Sports

The Oddly Addictive Spectacle Of The National Spelling Bee

Emily Fletcher agonizes over spelling a word at the Scripps National Spelling Bee

The National Spelling Bee: Here, Emily Fletcher sweats her way through her turn. Alex Wong/Getty Images hide caption

itoggle caption Alex Wong/Getty Images

Tonight, ABC will broadcast the finals of the Scripps National Spelling Bee from 8:00 p.m. to 10:00 p.m., giving a bunch of school-age kids a slice of Thursday-night prime time of the type usually reserved for people like Tina Fey.

Spelling bees have made enormous gains in pop-culture significance in the last, say, ten years. Or maybe it's 12 years, because the first big spelling-bee splash of my lifetime came in 1997, when the utterly unique Rebecca Sealfont spelled "euonym" to win the Bee. Everybody was talking about Rebecca, and this was before the Internet was what it is today, and before there was YouTube to show her to you.

Since then, we've had the wonderful documentary Spellbound, the hokey but endearing Akeelah And The Bee, The 25th Annual Putnam County Spelling Bee on Broadway, and much, much more.

And now, we've reached the point where ESPN will be showing the national semifinals at 10:00 a.m., followed by the prime-time telecast hosted by my hands-down favorite TV host, Tom Bergeron (who usually handles things over at Dancing With The Stars).

And there are good reasons to tune in.

"Very, very bright and unusual," after the jump...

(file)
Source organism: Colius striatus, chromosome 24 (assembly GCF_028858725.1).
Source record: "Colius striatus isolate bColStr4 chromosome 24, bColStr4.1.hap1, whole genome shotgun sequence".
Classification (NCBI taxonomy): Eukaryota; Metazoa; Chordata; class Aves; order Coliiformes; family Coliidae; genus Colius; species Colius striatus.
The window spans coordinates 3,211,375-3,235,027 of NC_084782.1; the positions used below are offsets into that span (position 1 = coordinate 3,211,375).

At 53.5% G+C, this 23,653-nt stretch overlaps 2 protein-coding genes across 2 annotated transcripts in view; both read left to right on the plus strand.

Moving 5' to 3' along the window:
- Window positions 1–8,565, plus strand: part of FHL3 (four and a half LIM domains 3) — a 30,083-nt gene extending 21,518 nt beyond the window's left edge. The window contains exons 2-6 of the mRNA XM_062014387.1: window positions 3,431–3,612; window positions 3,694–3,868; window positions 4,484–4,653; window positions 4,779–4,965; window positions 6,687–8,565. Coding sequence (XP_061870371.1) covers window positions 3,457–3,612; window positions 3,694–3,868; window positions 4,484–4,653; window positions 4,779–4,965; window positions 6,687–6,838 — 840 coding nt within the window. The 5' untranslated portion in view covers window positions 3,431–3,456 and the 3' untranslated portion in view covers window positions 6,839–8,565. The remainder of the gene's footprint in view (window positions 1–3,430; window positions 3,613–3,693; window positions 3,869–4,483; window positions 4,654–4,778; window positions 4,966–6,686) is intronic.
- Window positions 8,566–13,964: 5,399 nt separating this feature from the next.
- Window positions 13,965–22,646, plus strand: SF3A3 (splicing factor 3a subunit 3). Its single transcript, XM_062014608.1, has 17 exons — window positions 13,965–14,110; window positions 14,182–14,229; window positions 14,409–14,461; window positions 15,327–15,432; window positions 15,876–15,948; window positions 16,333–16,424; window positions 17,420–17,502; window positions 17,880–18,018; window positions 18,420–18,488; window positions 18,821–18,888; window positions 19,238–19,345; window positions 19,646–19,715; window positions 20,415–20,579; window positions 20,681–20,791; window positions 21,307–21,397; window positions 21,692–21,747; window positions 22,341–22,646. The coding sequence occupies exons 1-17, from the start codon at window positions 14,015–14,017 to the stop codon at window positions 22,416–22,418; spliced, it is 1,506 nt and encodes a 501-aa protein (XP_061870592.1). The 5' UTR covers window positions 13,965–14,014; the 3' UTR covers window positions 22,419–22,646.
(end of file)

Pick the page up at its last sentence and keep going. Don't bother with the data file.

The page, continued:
The Bee is deeply strange in some ways — you're not seeing kids demonstrate that they spell well in real life as much as you are seeing them perform an advanced academic trick. To compete at the national level, these kids first both memorize vast internal databases of words and learn a tremendous amount about word roots and origins and about various languages that might provide the origins of English words.

I love the Bee, even though I rarely recognize the words and I often wouldn't spell them correctly even if given several tries. There's just something so compelling about the effort...the worry, the sweat, the opportunity to be famous for knowing things.

The kids who get the most attention tend to be the most unusual ones — the ones who, like Sealfon, have unusual tics and rituals — tapping their feet, tracing letters on their palms, or whispering into their hands. But lots of them aren't like that. Lots of them are just ordinary, adorably nervous thirteen-year-olds.

But in some way, they're all offbeat, just for wanting to spend this much time learning Latin roots. Sealfon's own father wonderfully called her "very, very bright and unusual" just after she won.

There aren't a lot of televised triumphs available for kids who are very, very bright and unusual, and that's part of what makes the Bee mesmerizing. Television will show you lots of kids who are attractive and conventionally cute, and from time to time, it will show you the ones who are good at sports. But very, very bright and unusual?

The best chance to see that in prime time comes once a year, and tonight's the night.

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